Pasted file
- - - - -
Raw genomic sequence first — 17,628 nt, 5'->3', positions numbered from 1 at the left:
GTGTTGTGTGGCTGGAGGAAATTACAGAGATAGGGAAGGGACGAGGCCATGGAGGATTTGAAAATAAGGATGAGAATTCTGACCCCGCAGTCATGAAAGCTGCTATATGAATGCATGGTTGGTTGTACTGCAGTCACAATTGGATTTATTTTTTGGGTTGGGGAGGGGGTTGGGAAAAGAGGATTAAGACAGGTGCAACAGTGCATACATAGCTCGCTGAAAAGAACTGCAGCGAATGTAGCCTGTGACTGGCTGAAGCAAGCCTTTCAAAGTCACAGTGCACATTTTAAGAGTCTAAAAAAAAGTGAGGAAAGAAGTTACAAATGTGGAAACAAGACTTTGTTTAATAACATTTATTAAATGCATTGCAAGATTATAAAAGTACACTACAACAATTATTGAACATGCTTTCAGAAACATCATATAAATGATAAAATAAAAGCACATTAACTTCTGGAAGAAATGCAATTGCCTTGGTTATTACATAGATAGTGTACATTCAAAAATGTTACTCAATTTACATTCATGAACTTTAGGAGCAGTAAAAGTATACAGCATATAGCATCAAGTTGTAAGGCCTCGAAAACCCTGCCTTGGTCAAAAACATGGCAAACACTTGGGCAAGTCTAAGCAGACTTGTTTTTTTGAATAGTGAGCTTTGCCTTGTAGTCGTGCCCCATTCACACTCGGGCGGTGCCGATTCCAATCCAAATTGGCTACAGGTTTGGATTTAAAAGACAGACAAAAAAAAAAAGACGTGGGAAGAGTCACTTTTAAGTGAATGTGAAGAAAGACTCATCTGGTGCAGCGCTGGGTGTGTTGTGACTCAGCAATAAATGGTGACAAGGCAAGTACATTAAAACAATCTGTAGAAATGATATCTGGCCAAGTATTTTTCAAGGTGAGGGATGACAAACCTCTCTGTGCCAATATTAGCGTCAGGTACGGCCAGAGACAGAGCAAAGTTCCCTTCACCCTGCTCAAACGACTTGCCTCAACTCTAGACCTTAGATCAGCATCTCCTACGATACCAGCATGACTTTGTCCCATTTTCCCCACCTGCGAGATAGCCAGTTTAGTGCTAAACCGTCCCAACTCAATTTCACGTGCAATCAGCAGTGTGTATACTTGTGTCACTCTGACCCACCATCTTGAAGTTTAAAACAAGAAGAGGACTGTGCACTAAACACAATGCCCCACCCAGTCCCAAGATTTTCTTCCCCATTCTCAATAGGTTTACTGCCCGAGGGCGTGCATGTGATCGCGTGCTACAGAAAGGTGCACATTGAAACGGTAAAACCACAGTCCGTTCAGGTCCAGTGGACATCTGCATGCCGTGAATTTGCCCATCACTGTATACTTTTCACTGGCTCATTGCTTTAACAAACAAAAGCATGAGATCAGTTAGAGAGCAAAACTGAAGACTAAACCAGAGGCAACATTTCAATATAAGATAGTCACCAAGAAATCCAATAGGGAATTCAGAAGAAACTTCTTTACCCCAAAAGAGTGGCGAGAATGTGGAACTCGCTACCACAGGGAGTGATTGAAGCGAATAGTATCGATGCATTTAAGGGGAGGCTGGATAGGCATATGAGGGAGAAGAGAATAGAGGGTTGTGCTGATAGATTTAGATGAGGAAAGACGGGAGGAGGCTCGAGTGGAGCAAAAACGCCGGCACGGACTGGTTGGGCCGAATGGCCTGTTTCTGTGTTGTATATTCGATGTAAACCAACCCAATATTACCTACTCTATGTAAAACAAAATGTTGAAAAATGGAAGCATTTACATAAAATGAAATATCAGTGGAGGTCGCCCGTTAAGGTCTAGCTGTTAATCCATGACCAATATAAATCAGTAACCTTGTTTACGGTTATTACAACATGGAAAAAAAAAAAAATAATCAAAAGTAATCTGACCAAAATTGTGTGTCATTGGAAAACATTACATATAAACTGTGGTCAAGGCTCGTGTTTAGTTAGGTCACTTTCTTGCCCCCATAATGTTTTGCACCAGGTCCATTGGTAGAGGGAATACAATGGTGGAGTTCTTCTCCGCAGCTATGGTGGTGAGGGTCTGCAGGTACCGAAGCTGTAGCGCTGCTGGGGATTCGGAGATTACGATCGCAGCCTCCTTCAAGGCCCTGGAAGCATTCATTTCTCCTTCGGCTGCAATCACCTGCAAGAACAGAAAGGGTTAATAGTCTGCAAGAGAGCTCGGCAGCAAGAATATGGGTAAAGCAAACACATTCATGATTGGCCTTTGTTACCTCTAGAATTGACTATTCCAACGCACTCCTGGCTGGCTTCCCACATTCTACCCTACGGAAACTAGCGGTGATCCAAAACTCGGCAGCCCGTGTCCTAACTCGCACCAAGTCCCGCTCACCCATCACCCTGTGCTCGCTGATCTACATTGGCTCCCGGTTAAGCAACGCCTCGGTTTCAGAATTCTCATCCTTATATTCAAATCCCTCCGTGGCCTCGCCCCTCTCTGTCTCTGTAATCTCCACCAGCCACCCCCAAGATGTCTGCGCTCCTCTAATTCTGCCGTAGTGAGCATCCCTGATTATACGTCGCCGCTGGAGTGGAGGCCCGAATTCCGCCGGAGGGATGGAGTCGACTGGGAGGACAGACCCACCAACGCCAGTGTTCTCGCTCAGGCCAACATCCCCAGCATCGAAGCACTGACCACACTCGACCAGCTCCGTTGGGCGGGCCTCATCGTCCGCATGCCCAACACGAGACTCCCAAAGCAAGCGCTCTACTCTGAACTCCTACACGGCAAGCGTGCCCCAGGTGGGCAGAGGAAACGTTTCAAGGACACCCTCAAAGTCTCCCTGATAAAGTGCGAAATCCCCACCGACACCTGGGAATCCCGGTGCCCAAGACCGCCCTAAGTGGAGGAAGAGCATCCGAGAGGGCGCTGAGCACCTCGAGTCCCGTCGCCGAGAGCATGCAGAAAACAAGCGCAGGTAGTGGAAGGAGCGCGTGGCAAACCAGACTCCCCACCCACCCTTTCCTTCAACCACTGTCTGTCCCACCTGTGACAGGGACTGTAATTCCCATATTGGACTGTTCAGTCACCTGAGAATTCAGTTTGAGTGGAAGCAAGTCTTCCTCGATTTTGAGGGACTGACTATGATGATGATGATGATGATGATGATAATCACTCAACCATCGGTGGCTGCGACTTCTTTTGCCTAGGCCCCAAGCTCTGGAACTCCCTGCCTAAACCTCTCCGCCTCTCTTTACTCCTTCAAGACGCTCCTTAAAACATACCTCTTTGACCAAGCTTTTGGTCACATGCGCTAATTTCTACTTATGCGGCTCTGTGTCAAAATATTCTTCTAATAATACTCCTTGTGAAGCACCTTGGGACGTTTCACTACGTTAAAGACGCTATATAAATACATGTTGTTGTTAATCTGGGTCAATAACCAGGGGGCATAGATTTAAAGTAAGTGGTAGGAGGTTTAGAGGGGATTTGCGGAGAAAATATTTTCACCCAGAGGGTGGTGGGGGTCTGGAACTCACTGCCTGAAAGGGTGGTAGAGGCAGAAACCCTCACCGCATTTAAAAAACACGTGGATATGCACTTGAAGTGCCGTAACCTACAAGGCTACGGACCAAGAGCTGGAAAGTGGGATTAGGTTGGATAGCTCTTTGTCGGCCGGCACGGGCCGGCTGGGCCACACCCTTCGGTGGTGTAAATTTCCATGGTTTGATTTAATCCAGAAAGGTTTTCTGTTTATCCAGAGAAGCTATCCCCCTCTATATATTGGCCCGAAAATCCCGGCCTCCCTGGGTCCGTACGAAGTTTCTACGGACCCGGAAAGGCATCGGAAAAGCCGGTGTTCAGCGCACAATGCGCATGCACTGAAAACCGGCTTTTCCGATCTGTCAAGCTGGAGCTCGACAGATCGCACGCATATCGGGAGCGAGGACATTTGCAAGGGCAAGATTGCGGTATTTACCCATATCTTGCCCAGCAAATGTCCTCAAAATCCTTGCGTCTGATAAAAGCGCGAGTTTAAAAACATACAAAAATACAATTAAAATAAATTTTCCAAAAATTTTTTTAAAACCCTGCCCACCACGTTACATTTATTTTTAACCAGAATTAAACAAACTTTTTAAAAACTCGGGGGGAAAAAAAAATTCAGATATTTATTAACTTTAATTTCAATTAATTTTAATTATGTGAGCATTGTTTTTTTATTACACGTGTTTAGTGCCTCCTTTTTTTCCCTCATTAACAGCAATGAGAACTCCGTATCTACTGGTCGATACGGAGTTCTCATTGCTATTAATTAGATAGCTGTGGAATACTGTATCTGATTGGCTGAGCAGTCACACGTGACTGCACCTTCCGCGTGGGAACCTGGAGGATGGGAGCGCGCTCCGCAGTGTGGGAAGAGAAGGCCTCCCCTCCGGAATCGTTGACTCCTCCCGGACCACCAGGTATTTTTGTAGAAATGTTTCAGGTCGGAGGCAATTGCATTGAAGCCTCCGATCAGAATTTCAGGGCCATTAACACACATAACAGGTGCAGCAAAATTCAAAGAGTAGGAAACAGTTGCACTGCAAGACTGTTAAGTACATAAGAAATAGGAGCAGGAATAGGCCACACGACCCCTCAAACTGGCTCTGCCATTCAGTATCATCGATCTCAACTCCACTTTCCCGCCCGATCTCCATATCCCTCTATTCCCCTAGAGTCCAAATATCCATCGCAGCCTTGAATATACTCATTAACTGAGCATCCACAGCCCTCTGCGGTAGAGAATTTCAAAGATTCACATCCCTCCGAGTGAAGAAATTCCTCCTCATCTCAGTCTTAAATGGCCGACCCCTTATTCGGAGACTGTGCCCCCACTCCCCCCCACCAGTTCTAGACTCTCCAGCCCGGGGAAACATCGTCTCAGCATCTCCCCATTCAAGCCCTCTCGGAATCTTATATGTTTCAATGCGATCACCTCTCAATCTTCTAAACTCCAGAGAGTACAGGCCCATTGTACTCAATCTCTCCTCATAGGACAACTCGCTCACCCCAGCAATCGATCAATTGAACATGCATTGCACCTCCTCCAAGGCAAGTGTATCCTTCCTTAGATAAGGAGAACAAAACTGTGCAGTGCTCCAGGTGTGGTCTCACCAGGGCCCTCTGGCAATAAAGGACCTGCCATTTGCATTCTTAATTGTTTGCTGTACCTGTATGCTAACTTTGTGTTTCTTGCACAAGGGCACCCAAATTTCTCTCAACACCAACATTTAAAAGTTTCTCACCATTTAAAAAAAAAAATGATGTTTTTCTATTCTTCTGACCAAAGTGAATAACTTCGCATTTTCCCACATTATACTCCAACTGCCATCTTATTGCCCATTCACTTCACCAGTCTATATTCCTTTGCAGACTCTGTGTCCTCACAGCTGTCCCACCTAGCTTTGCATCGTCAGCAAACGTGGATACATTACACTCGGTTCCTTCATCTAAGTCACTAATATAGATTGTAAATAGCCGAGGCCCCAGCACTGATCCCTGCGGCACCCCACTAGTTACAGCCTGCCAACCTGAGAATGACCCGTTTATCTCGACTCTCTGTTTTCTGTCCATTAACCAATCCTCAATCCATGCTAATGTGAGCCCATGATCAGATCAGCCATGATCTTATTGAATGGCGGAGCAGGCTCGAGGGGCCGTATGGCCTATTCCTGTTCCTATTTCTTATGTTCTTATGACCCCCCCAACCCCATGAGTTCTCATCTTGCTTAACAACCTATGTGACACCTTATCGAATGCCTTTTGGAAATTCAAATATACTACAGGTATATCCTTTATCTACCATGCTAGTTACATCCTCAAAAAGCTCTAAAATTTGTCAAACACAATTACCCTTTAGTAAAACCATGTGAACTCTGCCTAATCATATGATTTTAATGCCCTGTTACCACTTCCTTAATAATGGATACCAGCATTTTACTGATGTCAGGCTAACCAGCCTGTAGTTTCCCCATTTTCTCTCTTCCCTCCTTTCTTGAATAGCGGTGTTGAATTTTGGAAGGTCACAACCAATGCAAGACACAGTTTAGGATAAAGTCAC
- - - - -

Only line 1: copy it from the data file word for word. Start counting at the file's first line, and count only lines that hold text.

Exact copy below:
Raw genomic sequence first — 17,628 nt, 5'->3', positions numbered from 1 at the left: